The world is divided, or so it seems: The creative ones stand on one side, and the analytical ones on the other. Right brain, left brain. Left = analytical, maths, words, logic, the scientists, solicitors, doctors etc. Right = intuition, arts, imagination, visuals, the designers, marketing professionals, sculptors etc.
So you are a physicist, or more generally, a scientist. Does that make a “left-brain person”? Well, no.
I am not implying that the right-left brain theory itself is nonsense, but that its simplified interpretation is.
Saying that “scientist = exclusively left-brainer” is a little like saying that electrons behave like billiard balls. The analogy is reasonable as long as you stay in the classical domain. Beyond that, good luck explaining electron diffraction and all the other fun quantum effects.
The diversity in scientists’ ways of thinking should not be a surprise. We are people too… Some are more comfortable with words, others with visuals. But it doesn’t matter, because we all hunt for a pattern. It’s just that we each have our own ways to do so.
Scientists are imaginative and intuitive as much as they are logical and analytical. How much imagination do you need to dream up a rocket to set foot on another planet? How much visualization to try to get a grip on the quantum world? Or intuition to decide to test this particular molecule next because, you know, you have a good feeling about it?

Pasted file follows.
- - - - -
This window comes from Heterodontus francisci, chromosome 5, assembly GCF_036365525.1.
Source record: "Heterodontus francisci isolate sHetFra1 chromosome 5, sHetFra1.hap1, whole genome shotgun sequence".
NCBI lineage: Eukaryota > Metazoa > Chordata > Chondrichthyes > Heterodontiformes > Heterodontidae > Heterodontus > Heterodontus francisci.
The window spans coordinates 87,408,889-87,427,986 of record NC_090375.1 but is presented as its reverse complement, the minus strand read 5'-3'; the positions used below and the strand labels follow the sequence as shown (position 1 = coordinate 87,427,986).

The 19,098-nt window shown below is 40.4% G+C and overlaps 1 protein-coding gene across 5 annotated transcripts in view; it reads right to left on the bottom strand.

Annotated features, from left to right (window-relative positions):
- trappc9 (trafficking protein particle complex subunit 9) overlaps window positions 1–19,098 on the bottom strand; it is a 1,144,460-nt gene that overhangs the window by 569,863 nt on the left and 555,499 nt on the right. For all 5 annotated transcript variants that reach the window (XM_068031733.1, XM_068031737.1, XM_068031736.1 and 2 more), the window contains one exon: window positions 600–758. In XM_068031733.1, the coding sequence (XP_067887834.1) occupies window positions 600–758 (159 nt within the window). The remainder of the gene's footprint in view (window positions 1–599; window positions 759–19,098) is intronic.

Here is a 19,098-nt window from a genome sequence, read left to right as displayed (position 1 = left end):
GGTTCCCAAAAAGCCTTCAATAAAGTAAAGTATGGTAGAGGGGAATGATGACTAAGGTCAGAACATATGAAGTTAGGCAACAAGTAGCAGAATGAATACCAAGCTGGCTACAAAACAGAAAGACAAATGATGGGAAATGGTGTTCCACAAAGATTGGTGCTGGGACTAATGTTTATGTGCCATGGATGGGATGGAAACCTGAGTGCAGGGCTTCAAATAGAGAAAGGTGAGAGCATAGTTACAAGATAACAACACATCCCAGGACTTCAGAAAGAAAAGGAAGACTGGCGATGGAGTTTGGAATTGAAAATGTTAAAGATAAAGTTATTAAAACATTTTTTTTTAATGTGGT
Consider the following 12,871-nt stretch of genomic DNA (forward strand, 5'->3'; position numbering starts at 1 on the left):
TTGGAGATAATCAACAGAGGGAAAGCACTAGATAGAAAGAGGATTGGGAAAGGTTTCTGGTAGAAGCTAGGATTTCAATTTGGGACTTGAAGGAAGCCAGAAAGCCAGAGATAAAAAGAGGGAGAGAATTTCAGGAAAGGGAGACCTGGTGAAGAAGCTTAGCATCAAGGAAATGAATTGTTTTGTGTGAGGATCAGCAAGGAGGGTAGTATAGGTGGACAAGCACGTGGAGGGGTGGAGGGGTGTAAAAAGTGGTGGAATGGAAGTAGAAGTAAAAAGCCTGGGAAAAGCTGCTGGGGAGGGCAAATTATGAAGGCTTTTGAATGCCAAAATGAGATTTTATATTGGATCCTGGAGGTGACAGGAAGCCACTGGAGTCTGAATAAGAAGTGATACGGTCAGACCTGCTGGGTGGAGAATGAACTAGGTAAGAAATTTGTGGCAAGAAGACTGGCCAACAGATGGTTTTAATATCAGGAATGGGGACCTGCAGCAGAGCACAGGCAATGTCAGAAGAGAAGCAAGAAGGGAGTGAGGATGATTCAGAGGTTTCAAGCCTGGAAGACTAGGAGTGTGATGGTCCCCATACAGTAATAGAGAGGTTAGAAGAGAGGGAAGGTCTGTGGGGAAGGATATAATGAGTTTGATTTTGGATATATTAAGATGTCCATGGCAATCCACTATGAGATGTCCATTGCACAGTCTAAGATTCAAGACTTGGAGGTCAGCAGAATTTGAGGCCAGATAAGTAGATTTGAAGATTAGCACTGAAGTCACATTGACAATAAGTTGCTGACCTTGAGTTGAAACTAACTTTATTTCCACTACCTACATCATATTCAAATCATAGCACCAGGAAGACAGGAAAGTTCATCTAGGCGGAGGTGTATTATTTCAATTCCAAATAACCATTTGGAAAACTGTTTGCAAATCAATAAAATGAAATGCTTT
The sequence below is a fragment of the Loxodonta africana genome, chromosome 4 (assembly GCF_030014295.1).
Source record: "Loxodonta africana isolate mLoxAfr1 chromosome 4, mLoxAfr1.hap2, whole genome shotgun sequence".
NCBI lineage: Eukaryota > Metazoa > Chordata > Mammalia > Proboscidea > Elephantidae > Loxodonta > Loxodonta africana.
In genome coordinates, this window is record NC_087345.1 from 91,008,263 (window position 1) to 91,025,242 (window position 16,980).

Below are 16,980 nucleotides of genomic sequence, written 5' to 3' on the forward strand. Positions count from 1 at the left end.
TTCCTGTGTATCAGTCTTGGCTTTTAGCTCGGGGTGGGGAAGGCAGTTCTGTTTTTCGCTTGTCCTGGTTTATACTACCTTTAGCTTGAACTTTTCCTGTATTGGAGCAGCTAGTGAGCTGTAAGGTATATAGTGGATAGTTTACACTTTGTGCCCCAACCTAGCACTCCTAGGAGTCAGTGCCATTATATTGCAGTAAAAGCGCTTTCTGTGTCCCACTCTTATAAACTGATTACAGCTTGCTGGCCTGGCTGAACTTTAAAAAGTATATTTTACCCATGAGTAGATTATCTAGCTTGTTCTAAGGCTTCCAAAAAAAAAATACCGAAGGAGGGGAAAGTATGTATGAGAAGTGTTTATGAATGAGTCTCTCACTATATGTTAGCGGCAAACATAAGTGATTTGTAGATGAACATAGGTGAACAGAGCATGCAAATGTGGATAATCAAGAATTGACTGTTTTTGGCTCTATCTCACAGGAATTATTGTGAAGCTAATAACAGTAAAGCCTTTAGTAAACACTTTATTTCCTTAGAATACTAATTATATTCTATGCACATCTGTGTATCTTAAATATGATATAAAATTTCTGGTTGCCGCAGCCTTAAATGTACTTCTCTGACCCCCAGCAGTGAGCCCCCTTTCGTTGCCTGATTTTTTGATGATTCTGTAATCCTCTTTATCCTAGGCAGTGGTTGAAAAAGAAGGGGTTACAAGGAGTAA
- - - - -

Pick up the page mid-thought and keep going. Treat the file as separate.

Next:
If science taught me one thing, it is to remain open-minded. Solutions to my problems, the new understanding I need to make progress, these are not in a textbook any more but they could be anywhere, or triggered by anything, around me. A scientist needs to be both analytical and creative.
Somehow, we assume that intuition can take a larger part in the artistic process rather than in the scientific one. But ultimately this way of thinking belittles both. Call intuition this educated guess about what will “work”: It is not a gift of nature, it is a skill carefully honed through training, practice, trial-and-error, patience and passion.